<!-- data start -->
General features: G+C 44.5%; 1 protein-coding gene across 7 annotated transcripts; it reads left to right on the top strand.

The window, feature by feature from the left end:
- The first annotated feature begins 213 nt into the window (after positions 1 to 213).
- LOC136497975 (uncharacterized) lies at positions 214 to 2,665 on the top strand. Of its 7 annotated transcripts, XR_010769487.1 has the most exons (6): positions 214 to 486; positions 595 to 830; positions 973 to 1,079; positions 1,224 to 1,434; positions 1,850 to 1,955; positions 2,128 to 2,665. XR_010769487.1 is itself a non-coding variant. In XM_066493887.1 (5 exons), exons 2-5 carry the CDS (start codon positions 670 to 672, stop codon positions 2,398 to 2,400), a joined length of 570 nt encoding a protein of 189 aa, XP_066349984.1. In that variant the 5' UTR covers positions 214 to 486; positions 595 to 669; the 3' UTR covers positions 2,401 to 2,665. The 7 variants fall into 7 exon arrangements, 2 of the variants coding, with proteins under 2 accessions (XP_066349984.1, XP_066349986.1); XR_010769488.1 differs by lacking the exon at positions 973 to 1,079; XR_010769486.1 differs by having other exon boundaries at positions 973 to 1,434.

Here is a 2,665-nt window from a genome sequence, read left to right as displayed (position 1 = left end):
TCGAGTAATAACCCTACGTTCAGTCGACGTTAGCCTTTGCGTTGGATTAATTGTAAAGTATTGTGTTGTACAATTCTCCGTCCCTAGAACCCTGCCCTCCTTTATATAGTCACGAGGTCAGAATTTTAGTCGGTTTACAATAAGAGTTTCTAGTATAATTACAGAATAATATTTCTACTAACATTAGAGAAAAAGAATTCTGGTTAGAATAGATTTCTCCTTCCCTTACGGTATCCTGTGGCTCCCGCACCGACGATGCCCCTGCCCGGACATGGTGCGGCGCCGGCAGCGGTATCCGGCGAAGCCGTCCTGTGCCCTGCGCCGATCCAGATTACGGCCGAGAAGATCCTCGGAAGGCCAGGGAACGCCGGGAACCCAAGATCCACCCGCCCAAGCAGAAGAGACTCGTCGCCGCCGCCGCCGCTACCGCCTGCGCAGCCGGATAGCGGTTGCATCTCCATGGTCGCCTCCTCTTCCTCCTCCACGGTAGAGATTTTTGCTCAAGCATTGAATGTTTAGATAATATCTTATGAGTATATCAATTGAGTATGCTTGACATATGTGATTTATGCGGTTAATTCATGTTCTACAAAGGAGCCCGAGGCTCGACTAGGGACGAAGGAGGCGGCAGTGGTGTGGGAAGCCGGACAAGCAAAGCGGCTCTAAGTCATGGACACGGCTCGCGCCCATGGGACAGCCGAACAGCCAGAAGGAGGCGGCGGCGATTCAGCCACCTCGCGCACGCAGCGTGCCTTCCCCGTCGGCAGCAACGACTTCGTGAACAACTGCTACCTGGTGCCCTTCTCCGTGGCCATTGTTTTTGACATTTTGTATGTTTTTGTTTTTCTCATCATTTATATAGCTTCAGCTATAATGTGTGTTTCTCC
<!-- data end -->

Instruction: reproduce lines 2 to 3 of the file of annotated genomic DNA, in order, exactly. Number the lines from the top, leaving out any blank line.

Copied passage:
The window, feature by feature from the left end:
- The first annotated feature begins 213 nt into the window (after positions 1 to 213).